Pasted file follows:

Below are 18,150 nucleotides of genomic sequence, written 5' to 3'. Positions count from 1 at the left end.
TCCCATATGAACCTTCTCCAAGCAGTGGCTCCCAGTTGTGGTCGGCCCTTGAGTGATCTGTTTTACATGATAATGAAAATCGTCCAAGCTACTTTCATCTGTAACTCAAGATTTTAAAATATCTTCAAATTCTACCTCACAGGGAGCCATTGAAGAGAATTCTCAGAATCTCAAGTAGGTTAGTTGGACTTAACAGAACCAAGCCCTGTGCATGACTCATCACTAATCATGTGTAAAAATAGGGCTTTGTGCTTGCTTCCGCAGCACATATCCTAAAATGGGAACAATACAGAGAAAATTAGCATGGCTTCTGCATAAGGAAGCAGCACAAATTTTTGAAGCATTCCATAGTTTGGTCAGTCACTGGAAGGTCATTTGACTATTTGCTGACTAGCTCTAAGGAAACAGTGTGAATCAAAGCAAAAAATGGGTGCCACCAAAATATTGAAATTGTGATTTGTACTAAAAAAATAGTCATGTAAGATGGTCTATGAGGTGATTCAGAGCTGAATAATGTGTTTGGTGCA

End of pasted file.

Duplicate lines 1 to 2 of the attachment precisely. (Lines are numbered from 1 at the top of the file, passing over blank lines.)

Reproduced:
Below are 18,150 nucleotides of genomic sequence, written 5' to 3'. Positions count from 1 at the left end.
TCCCATATGAACCTTCTCCAAGCAGTGGCTCCCAGTTGTGGTCGGCCCTTGAGTGATCTGTTTTACATGATAATGAAAATCGTCCAAGCTACTTTCATCTGTAACTCAAGATTTTAAAATATCTTCAAATTCTACCTCACAGGGAGCCATTGAAGAGAATTCTCAGAATCTCAAGTAGGTTAGTTGGACTTAACAGAACCAAGCCCTGTGCATGACTCATCACTAATCATGTGTAAAAATAGGGCTTTGTGCTTGCTTCCGCAGCACATATCCTAAAATGGGAACAATACAGAGAAAATTAGCATGGCTTCTGCATAAGGAAGCAGCACAAATTTTTGAAGCATTCCATAGTTTGGTCAGTCACTGGAAGGTCATTTGACTATTTGCTGACTAGCTCTAAGGAAACAGTGTGAATCAAAGCAAAAAATGGGTGCCACCAAAATATTGAAATTGTGATTTGTACTAAAAAAATAGTCATGTAAGATGGTCTATGAGGTGATTCAGAGCTGAATAATGTGTTTGGTGCA